In late 1966, the church’s pastor, Jaramogi Abebe Agyeman, then known as the Rev. Albert B. Cleage, Jr., who was often called “Rev.” by his parishioners, directed Mwalimu Vaughn, chairman of the Black Heritage committee of what was then known as Central United Church of Christ (UCC), to replace the church’s chancel mural.
Installed when it was the all- or mostly-“white” Brewster-Pilgrim Congregational church, it portrayed the 1620 landing at Plymouth Rock by Elder William Brewster, who had sailed aboard the “Mayflower” to the “New World.”
Mwalimu Vaughn commissioned artist Glanton V. Dowell to paint an 18-by-nine-foot oil chancel mural of a Black Madonna and child. It was inspired by “Black Madonna,” a poem by Detroiter Kofi Wangara, then known as Harold G. Lawrence, published in “Negro Digest” in June 1962, which could be read online here:
However, Mwalimu Vaughn first had to persuade Jaramogi Agyeman to abandon his idea of a mural of a Black Messiah, or Christ, which he wanted Jon (later Onye) Lockard to paint. Dowdell chose as his model Rose Waldron and was assisted in painting the mural by local activist General G. Baker, Jr.
AN IMPOSSIBLE CONCEPTION
Jaramogi Agyeman unveiled the mural on Easter Sunday, March 26, 1967, when he proclaimed the Black Christian Nationalist Movement, or BCN, which sought self-determination in a “black nation within a nation.”
“We really don’t need a sermon this morning,” Jaramogi Agyeman began. “We could just sit here and look at the Black Madonna and marvel that we’ve come so far…; that we can conceive of the possibility of the son of God being born by a black woman.
“And that’s a long way for us ’cause it wasn’t so long ago when that would’ve been an impossible — an impossible — conception because our idea of ourselves was so distorted. We didn’t believe that even God could use us for His purpose because we were so low, so despised, because we despised ourselves. We despised ourselves.
“And to have come to the place where we not only can conceive of the possibility, but to have come to the place where we are convinced, upon the basis of our knowledge, of our historic study, upon the basis of all the facts, that we are not only capable of conceiving of the idea, but we are convinced that Jesus was born to a black Mary; that Jesus, the Messiah, was a black man; [and] that the nation that he came to save was a black nation.”
A portion of his sermon could be heard online here:
The church was rechristened the Shrine of the Black Madonna in January 1968.
OLD AND NEW MURAL
Photos of both murals could be seen online on “Finding Eliza,” the blog of Kristin Cleage Williams, the eldest of Jaramogi Agyeman’s two daughters, here:
‘GREAT PAX WHITIE’
In the summer of 1967, Mwalimu Vaughn and Cardinal Karamo invited fellow Fisk graduate Nikki Giovanni, then a rising poet in the Black Arts Movement, to attend the Second Annual Black Arts Convention (also Conference), which Mwalimu Vaughn’s black nationalist discussion group, Forum ’66, held at Central UCC from June 29-July 2. Giovanni saw the new mural and later mentioned it in her 1968 poem “The Great Pax Whitie,” which could be read online here:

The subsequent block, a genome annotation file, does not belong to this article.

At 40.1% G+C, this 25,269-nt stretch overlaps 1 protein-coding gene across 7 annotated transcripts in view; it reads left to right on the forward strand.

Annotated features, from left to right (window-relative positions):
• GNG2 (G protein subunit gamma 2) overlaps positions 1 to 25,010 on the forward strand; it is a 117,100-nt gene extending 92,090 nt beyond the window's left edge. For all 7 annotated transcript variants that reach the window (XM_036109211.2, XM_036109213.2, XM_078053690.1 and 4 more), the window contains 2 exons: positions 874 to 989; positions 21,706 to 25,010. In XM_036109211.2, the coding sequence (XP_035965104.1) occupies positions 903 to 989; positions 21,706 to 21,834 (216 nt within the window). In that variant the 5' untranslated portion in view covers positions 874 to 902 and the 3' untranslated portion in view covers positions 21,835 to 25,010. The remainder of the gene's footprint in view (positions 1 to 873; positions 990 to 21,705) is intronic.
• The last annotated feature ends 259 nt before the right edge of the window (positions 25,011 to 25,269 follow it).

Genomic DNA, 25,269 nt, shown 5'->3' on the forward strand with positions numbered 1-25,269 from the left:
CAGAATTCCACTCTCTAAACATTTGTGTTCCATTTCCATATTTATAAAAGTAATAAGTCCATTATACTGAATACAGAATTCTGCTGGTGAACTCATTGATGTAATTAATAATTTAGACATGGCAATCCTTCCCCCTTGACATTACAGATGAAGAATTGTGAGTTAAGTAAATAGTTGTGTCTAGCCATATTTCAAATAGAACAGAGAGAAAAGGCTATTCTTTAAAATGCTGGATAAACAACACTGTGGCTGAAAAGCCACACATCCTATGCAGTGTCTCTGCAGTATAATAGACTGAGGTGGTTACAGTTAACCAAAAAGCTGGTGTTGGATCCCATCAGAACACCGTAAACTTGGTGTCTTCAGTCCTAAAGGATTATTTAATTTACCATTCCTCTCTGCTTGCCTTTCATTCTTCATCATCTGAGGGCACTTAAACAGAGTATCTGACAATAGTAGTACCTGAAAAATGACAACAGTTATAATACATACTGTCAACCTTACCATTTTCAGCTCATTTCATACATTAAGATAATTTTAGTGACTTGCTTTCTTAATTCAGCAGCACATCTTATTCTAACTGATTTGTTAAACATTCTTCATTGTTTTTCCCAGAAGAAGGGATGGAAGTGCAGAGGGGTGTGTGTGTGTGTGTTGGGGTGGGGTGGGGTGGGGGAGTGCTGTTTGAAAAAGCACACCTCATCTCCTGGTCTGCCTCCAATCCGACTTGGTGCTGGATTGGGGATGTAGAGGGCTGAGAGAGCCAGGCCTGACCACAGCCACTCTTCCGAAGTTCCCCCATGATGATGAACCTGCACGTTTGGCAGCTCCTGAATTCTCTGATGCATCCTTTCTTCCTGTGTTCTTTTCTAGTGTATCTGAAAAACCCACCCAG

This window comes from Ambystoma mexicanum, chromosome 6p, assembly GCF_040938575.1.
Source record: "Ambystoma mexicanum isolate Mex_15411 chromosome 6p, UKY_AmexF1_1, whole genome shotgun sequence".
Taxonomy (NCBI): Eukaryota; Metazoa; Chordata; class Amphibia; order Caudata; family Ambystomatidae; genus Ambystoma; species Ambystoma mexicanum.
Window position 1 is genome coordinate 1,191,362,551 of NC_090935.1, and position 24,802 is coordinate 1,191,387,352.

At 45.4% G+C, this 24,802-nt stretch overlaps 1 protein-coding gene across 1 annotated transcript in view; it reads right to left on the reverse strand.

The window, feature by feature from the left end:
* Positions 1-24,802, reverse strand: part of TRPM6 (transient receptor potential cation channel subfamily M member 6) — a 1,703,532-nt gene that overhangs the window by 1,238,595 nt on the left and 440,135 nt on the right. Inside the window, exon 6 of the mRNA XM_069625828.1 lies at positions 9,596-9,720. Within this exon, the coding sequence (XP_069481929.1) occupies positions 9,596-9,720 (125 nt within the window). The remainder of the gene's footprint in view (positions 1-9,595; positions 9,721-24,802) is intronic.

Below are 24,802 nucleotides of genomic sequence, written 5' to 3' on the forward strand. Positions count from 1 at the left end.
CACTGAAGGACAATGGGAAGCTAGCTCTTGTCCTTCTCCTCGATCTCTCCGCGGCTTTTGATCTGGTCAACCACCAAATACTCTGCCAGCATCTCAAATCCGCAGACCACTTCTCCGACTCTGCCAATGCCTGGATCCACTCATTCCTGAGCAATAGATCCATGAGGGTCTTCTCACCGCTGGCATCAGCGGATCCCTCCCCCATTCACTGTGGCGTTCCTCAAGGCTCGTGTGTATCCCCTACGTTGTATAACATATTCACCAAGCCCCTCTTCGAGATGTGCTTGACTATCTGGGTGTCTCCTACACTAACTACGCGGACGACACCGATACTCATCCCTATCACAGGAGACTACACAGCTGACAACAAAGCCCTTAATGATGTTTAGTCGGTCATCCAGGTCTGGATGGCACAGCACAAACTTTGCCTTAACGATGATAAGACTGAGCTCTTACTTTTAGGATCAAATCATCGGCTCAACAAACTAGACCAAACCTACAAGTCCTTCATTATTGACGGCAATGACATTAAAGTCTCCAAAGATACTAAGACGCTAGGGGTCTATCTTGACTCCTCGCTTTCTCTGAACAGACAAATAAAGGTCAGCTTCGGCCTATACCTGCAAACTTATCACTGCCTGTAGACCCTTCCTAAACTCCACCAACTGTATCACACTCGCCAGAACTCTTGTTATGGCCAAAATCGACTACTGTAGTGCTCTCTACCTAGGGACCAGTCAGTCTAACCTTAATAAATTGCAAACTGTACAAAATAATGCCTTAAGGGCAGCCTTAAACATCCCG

Before leaving the church to return to Alabama, Mwalimu Vaughn was warmly received in the pastor’s study by PAOCC Presiding Bishop Demosthene Nelson, a. k. a., Jaramogi Menelik Kimathi. “I got half my education in your bookstore!” the presiding bishop told Mwalimu Vaughn.
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THE ROOTS AND RESPONSIBILITIES OF BLACK POWER
Submitted April 2012, by Bro. Paul Lee ~ Detroit, Michigan
CLICK HERE to read a recent article in The Michigan Citizen (Detroit), April 2012.
Content submitted by Bro. Paul Lee ~ Detroit, Michigan
Jaramogi Abebe Agyeman (Rev. Albert B. Cleage, Jr.) when he was the chairman of the Michigan Freedom Now party, 1964. (Detroit News Photo/Burton Historical Collection, Detroit Public Library)
Dear Nation and Friends,
COMMEMORATION AND CELEBRATION
As most of you know, this year the Shrines of the Black Madonna of the Pan African Orthodox Christian Church (PAOCC) is commemorating the centenary of its founder and first holy patriarch, Jaramogi Abebe Agyeman, formerly the Rev. Albert B. Cleage, Jr.
The Jaramogi Abebe Agyeman Archives (JAAA), which was headed by Kristin Cleage Williams, Jaramogi Abebe’s eldest daughter, commemorated the 10th anniversary of his passing last Feb. 20 and celebrated his birthday on June 13 thru circular letters to the Nation and its friends, attaching rare documents from the JAAA.
The other committee members are Sala Andaiye (Adams), H.R. Lewis, Paul Lee and Lt. Tacuma Ribbron. The bulk of the archives were organized by Kris, Sis. Sala and Lt. Tacuma.
Yesterday, Bro. Paul was blessed to receive in the mail an unsolicited and unexpected gift, which the JAAA is honored to share with you: A rare interview with Jaramogi Abebe, who was then the pastor of Central Congregational church (which became Central United Church of Christ in October or November 1965 and the Shrine of the Black Madonna in January 1968).
It was conducted by the late, great Albert J. Dunmore, the managing editor of The Michigan Chronicle, and published in the Feb. 10, 1962, issue of that paper.